I rummaged through my pencil pouch until I found cherry vanilla and  handed it over. It was nothing to Tiffany, who dug her finger into it,  spread a ton over her lips, smacked them together, and tossed it into my  lap. "Thanks."                       
       
           



       

She got out of the car, her Steve Madden platforms wobbling as she stepped over the curb into the dirt lot.

I slung my backpack over my shoulder and went to interrupt her  conversation with the construction worker. "We're not supposed to be  over here."

"Then why don't you go inside?" she asked without looking at me. It wasn't a suggestion.

The man looked down her top.

"And leave you out here alone?" I asked.

She'd rolled the waistband of her black denim skirt dangerously high. A  short skirt and platforms didn't seem like the kind of thing you wore  around a construction site, but what did I know? Less than most  sixteen-year-olds, Tiffany would say. Nineteen-year-olds, though-they  knew a lot about a lot. Particularly how to dress around men.

"How long's it take to build a house?" she asked him, sweeping her bangs  aside. Realizing her mistake, she fixed them again. She spent at least  ten minutes in the bathroom every morning plucking at them, fashioning  them into a casual curl.

"Depends. We're pretty quick." He laughed into his fist. I looked behind  us to see why. One of the workers had cocked an electric drill in front  of his crotch. It spun around as he jutted his hips back and forth. It  was stupid, but the other men on the site laughed.

I fingered the thin, gold bracelet around my wrist, a birthday gift from  Dad. Tiffany and I didn't always get along, but I didn't want to leave  her in a dangerous situation. These men were big and dirty. They were  making me nervous. "I thought you were waiting for Brad's call."

Tiffany opened her mouth, probably to tell me to go away, but then shut it. "I have to go," she told him, whirling around.

"Hey, wait," he called after us.

We went up the brick and concrete walkway to the front door. My parents'  house wasn't a mansion or anything, but my classmates gawked when they  came over. With palm trees, a perfectly manicured lawn, and a three-car  garage, our two-story home fit in with the upscale Newport Beach  neighborhood. It curved gracefully at the end of the cul-de-sac and even  had a pool, despite the beach being a ten-minute drive away.

"Why were you talking to him?" I asked Tiffany. "We're not supposed to."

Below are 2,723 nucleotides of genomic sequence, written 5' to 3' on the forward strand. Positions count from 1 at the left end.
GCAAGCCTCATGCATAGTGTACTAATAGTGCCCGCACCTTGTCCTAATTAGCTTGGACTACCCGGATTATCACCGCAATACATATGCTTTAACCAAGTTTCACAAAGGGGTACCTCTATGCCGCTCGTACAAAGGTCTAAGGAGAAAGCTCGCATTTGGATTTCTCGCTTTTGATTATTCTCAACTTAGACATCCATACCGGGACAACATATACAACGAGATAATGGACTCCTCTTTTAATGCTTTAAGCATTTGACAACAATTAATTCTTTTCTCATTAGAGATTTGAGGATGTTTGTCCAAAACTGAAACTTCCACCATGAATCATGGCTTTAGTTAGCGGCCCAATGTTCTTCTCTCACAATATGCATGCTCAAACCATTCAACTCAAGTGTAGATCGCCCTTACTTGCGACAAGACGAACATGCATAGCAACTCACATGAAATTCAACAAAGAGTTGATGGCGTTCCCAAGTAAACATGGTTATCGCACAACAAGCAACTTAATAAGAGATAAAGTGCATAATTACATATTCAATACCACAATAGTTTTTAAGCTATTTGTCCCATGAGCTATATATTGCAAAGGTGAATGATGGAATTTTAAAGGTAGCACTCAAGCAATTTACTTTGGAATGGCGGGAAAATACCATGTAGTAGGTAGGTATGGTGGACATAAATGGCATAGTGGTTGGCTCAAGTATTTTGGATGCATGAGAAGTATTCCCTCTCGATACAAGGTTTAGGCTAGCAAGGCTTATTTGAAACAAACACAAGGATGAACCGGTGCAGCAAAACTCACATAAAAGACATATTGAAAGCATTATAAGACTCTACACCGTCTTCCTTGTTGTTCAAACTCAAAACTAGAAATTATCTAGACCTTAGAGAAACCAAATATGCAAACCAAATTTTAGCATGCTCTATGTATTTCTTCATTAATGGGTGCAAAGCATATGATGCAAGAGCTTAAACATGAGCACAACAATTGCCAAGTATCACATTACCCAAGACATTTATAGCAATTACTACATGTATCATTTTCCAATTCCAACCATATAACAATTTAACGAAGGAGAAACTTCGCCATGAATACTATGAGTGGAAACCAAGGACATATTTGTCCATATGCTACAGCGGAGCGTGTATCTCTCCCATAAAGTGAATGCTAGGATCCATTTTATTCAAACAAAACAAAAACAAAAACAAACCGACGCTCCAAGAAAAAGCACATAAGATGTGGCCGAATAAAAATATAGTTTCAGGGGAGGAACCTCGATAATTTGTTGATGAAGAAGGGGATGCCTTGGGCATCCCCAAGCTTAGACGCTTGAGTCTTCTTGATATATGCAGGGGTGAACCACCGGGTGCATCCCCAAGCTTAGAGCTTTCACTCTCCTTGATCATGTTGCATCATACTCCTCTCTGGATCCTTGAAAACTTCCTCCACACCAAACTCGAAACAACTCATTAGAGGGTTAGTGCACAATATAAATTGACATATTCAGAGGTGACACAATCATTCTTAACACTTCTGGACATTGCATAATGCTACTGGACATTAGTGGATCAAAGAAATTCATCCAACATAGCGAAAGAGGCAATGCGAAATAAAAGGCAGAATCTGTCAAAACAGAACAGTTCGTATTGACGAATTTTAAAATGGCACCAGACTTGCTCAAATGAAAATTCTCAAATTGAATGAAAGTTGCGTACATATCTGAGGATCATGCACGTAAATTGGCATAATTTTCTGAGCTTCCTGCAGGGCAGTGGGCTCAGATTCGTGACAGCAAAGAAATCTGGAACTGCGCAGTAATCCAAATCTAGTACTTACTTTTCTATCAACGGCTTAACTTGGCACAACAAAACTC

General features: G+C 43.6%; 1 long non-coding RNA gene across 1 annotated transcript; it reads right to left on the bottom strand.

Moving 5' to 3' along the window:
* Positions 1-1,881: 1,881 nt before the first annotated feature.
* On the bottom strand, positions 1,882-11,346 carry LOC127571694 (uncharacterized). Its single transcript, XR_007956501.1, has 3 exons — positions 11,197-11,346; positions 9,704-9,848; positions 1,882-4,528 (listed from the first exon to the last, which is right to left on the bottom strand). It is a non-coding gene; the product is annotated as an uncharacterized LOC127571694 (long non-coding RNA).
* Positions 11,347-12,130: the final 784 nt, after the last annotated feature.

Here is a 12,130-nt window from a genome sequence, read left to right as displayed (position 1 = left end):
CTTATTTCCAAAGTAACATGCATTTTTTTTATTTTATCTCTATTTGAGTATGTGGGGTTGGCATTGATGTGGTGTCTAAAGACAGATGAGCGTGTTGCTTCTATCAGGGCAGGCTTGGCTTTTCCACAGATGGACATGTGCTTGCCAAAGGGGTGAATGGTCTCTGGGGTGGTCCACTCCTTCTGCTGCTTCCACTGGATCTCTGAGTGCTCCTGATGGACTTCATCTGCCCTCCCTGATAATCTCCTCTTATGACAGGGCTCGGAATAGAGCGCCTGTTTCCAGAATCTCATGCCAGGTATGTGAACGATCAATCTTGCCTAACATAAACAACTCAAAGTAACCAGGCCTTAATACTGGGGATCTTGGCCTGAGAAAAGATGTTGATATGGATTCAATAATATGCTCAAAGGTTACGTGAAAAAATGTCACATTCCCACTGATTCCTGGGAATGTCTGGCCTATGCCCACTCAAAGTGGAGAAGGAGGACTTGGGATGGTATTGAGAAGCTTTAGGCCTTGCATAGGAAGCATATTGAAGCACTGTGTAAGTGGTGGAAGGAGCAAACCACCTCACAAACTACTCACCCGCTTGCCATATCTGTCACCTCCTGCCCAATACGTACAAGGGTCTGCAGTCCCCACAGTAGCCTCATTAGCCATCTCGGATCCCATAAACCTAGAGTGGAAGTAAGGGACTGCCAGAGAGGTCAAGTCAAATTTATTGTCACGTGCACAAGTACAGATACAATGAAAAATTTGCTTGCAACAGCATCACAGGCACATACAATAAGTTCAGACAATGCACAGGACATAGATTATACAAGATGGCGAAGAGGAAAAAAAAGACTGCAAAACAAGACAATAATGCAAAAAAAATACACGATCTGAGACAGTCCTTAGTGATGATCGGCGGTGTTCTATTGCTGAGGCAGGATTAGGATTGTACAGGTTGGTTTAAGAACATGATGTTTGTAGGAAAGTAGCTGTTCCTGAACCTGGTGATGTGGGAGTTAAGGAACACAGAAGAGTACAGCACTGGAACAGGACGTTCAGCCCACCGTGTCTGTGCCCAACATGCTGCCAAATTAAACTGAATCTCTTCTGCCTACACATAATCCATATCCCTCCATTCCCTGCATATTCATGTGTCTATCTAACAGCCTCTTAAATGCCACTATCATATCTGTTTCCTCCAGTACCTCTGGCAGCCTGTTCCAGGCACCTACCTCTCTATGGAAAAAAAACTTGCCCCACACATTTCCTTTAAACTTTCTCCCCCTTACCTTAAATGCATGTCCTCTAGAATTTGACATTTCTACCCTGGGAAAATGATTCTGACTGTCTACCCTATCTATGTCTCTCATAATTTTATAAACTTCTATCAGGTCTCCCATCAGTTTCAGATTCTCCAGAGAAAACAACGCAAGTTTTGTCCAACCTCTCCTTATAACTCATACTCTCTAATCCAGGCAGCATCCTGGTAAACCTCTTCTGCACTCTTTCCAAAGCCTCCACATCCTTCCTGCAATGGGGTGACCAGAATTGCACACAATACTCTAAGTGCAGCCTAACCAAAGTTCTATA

"Are you going to tell Dad?"

He'd said to stay away, but when did Tiffany ever listen to him? Or  anyone who knew better? If I brought it up, it'd only start a war at the  dinner table. "No."

"Good." She unlocked the house. "Problem solved."



The next day, Tiffany forgot to pick me up altogether. After an hour  passed, I hoisted my book bag and wandered home. It was hot outside, but  summer was supposed to be hot, so it felt good. Living miles from the  beach, we got some breeze, and our neighborhood was safe, even by my  dad's standards.

I could've walked home with my eyes closed. I'd grown up here, had  explored nooks and crannies with friends who'd come and gone, played  baseball in the cul-de-sac, run away to the Reynolds' treehouse when I'd  gotten a B-minus on a math test. Aside from all that, though, had my  eyes been closed, I would've known I was home by the telltale sounds of  the construction site.

My heartrate kicked up as I approached the lot. At dinner the night  before, Mom'd asked why my bracelet wasn't on my wrist since I rarely  took it off. The most likely explanation was that I'd lost it while  fidgeting yesterday. Dad had warned me it was expensive when he'd given  it to me.

I kept my eyes down, even though there was no reason for the men to  notice me. Mom had told me years ago that one day I'd look like my older  sister. That day hadn't come yet. My limbs were too gangly, my  dishwater-blonde hair wasn't highlighted. I didn't even have breasts. My  mom had gotten hers at seventeen and kept assuring me they'd come.

Retracing my steps from where Tiffany had parked the day before to the  dirt lot, I bent at the waist and searched for hints of gold.

"Hey," one of the men said. His voice was so deep, it gave me goosebumps  on the inside, if that was even possible. "I found it. Here."

Slowly, I turned. The enormous hand in front of me had dirt under the  nails and my delicate gold chain coiled in its deep valley.